Saddle up for New Castle’s Burning Mountain Festival
Post Independent Staff
Glenwood Springs, CO Colorado
NEW CASTLE, Colorado ” One of Levonne Snyder’s strongest Burning Mountain Festival memories must also be one of her strangest.
This was the early 1980s, back when she chaired the event. In those days, there were contests aplenty, from husband-calling to rock drilling, wood splitting to coal shoveling. When it came time to announce the winners of the “Prettiest Baby” competition, local dad Larey Hazelton ran out in front of the crowd ” in a large, makeshift diaper.
“He was just kind of dancing out in the street,” said Synder, 61. “I’m sure his wife didn’t think it was funny, but we sure did.”
There’s a dose of small-town quirkiness for you.
While that much excitement isn’t guaranteed this weekend, one can never be sure what will happen when hundreds of longtime locals and friends get together. Now in its 35th year, Burning Mountain is New Castle’s big summer celebration, complete with live music, vendors, food and, of course, a parade.
As it is with any small community’s event, tons of townies had their own opinion (and story) about this July jubilee.
“It just was small, a one day thing and that was it,” recalled Lorraine McNeal, 68.
She described that first year, back in the early 1970s. It was nothing like the rocking, flashy festival of today. Then, it was a quiet thing, with local craftsmen and artists showing off ” not selling ” their work around the library. With a pancake breakfast, a few games and such, it was like a very low-key version of Mountain Fair or Strawberry Days, New Castle-style. Though there might be new food booths, hip bands and more events going on nowadays, McNeal still senses the heart of those first few years. In her words, it’s still a “homecoming.”
“I just think people look forward to it, to the tradition of it,” she said. “I think people feel lost without having that. They have a reason to come to town.”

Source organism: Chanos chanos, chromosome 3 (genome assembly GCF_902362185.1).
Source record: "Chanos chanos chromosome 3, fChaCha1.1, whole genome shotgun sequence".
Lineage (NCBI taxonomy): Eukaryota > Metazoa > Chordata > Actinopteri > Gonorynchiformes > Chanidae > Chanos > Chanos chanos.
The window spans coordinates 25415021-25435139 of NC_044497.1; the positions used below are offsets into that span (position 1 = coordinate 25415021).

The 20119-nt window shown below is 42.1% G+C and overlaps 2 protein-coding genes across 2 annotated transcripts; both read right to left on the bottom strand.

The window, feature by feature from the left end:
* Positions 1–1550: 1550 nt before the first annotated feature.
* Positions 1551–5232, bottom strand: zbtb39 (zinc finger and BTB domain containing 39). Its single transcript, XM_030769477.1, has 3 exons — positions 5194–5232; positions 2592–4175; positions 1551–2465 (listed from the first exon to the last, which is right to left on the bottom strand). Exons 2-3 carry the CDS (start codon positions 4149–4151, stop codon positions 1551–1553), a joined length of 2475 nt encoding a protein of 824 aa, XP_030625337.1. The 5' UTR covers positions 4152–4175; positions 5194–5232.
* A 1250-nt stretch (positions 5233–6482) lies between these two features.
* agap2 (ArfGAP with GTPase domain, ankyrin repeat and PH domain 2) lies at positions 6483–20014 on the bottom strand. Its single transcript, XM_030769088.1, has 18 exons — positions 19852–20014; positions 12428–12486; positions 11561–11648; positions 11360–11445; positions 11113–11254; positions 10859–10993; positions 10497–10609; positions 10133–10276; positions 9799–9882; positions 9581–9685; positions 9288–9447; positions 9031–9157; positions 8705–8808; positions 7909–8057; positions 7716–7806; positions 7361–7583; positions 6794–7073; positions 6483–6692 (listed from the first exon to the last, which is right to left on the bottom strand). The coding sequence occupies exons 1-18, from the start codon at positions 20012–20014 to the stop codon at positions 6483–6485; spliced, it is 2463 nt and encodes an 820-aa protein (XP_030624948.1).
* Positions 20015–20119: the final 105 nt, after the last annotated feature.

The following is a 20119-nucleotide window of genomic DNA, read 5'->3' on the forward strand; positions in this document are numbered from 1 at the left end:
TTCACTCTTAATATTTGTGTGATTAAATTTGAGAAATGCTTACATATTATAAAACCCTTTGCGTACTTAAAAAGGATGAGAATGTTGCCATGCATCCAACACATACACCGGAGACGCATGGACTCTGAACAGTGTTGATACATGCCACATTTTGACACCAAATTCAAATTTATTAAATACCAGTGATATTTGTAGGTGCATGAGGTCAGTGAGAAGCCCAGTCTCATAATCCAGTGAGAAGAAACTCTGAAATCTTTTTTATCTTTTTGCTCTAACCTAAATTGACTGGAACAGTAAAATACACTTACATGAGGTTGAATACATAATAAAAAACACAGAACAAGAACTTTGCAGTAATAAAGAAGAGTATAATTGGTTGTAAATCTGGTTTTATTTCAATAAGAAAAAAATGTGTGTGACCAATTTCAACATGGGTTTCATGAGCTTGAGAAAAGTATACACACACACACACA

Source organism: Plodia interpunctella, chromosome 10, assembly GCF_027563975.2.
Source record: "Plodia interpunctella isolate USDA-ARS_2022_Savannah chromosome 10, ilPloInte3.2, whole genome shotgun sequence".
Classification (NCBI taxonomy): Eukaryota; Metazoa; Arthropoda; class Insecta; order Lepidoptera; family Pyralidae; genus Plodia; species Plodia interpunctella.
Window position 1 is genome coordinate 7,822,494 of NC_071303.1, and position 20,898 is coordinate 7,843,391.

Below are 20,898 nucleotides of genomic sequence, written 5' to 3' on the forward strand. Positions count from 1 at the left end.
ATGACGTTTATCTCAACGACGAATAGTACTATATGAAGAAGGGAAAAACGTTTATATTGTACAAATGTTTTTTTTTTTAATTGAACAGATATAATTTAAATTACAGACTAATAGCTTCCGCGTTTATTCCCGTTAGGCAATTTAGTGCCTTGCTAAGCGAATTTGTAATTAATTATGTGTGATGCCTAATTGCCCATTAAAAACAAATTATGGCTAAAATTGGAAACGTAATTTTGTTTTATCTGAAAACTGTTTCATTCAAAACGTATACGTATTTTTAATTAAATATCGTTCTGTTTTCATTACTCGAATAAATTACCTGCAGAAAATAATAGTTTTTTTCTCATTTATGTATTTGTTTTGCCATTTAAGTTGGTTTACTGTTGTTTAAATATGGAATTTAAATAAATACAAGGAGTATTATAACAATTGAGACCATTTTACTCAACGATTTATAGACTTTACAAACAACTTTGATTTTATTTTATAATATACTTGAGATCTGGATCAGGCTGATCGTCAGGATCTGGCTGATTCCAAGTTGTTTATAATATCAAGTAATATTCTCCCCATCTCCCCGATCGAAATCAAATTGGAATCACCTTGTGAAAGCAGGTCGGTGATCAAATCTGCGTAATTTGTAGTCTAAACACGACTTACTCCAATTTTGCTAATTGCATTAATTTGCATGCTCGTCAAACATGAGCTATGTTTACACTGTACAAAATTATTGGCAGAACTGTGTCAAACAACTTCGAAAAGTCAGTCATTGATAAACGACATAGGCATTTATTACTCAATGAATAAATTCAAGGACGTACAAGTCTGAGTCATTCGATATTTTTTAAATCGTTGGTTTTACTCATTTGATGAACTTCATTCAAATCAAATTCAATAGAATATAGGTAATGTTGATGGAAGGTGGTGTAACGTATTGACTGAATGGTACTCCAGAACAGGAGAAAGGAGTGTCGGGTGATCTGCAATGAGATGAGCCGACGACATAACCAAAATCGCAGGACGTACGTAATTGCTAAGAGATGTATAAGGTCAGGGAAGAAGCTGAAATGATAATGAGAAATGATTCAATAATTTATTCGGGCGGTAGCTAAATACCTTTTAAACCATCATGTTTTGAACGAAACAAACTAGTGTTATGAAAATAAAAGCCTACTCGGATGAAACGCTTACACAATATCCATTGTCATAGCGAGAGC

To Monk Dawson, 86, this festival is still a “good” one, but he couldn’t help but wax on about Burning Mountain’s beginnings.
“When we started, we was one big community,” he said, nostalgia in his words.
In those days, the American Legion was the only one selling food, and they’d use up 600 pounds of barbecue beef each year. He misses those fests before the beer garden, vendors and other newfangled
improvements. But that doesn’t mean he’s not still in love with this hometown. This year, despite the sun, he’ll be the one carrying Old Glory with the American Legion in the parade.
“They didn’t think I could handle it,” he scoffed. “They didn’t think I could do it. But I’ve been exercising, and I can.”
And though Snyder now lives in Rifle, she’ll be sure to see that. New Castle may not be her home anymore, but she continues to feel part of the party. As she explained it, the thing that was driving the festival at its inception is still driving it now.
“I believe it’s community spirit,” she said. “It passed down through the generations.”
Well, then what is the real difference between the Burning Mountain of 1974 and the Burning Mountain of today?
“What’s stayed the same?” asked Neva Hiscock, 49, event co-chair. “It’s hot, hot, hot, hot. What’s changed? It’s hot, hot, hot.”
And it was hard to tell if she was just talking about temperature. More than history, she sounded excited about this year’s seven bands, its bed race, its costume contest and Mardi Gras theme (all of which she put together with co-chair Mo Maznio, 48). To Hiscock, this is a chance for New Castle-ites to show off their quaint little burg ” yet again.
As McNeal put it, so succinctly, “I think sometimes that tradition means a lot in a smaller town.”
Contact Stina Sieg: 384-9111
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User Legend: Moderator Trusted User
Es posible que el estatus migratorio no sea más un factor de elegibilidad para la asistencia de vivienda en Colorado
Puede que algunos residentes del condado de Garfield no tengan un estatus migratorio legal, pero ellos trabajan y viven en el condado igual que los otros residentes.